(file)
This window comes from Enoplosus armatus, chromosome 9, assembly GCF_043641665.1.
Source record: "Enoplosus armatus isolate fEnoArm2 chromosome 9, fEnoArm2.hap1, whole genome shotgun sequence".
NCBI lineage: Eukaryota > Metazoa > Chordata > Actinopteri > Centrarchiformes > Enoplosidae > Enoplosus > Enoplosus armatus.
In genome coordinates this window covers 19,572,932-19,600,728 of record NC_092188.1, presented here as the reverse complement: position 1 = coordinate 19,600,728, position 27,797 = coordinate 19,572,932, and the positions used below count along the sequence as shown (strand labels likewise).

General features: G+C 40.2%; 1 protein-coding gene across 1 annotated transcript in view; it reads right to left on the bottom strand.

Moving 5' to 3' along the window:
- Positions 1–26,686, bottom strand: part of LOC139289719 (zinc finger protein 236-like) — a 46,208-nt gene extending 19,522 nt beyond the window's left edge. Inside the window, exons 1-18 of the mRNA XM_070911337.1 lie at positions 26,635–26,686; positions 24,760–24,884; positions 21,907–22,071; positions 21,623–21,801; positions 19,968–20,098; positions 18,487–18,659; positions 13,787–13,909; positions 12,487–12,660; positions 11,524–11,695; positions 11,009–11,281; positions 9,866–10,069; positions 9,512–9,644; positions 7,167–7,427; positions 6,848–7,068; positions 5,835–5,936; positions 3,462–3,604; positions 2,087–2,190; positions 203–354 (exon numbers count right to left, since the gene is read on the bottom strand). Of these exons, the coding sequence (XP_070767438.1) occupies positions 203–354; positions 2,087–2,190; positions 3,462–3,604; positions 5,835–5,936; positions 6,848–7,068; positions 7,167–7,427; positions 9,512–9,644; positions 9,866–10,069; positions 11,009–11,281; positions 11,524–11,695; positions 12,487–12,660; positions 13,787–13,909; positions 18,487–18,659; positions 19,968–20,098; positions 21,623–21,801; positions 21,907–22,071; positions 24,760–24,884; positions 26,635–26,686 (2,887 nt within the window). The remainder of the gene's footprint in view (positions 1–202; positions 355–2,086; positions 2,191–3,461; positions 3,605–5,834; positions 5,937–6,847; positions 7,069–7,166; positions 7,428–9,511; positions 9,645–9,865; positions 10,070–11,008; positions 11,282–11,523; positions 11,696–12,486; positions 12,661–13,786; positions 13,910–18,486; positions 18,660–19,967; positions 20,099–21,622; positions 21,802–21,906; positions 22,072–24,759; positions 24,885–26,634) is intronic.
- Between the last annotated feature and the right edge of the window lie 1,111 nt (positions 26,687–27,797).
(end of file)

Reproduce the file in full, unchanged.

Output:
This window comes from Enoplosus armatus, chromosome 9, assembly GCF_043641665.1.
Source record: "Enoplosus armatus isolate fEnoArm2 chromosome 9, fEnoArm2.hap1, whole genome shotgun sequence".
NCBI lineage: Eukaryota > Metazoa > Chordata > Actinopteri > Centrarchiformes > Enoplosidae > Enoplosus > Enoplosus armatus.
In genome coordinates this window covers 19,572,932-19,600,728 of record NC_092188.1, presented here as the reverse complement: position 1 = coordinate 19,600,728, position 27,797 = coordinate 19,572,932, and the positions used below count along the sequence as shown (strand labels likewise).

General features: G+C 40.2%; 1 protein-coding gene across 1 annotated transcript in view; it reads right to left on the bottom strand.

Moving 5' to 3' along the window:
- Positions 1–26,686, bottom strand: part of LOC139289719 (zinc finger protein 236-like) — a 46,208-nt gene extending 19,522 nt beyond the window's left edge. Inside the window, exons 1-18 of the mRNA XM_070911337.1 lie at positions 26,635–26,686; positions 24,760–24,884; positions 21,907–22,071; positions 21,623–21,801; positions 19,968–20,098; positions 18,487–18,659; positions 13,787–13,909; positions 12,487–12,660; positions 11,524–11,695; positions 11,009–11,281; positions 9,866–10,069; positions 9,512–9,644; positions 7,167–7,427; positions 6,848–7,068; positions 5,835–5,936; positions 3,462–3,604; positions 2,087–2,190; positions 203–354 (exon numbers count right to left, since the gene is read on the bottom strand). Of these exons, the coding sequence (XP_070767438.1) occupies positions 203–354; positions 2,087–2,190; positions 3,462–3,604; positions 5,835–5,936; positions 6,848–7,068; positions 7,167–7,427; positions 9,512–9,644; positions 9,866–10,069; positions 11,009–11,281; positions 11,524–11,695; positions 12,487–12,660; positions 13,787–13,909; positions 18,487–18,659; positions 19,968–20,098; positions 21,623–21,801; positions 21,907–22,071; positions 24,760–24,884; positions 26,635–26,686 (2,887 nt within the window). The remainder of the gene's footprint in view (positions 1–202; positions 355–2,086; positions 2,191–3,461; positions 3,605–5,834; positions 5,937–6,847; positions 7,069–7,166; positions 7,428–9,511; positions 9,645–9,865; positions 10,070–11,008; positions 11,282–11,523; positions 11,696–12,486; positions 12,661–13,786; positions 13,910–18,486; positions 18,660–19,967; positions 20,099–21,622; positions 21,802–21,906; positions 22,072–24,759; positions 24,885–26,634) is intronic.
- Between the last annotated feature and the right edge of the window lie 1,111 nt (positions 26,687–27,797).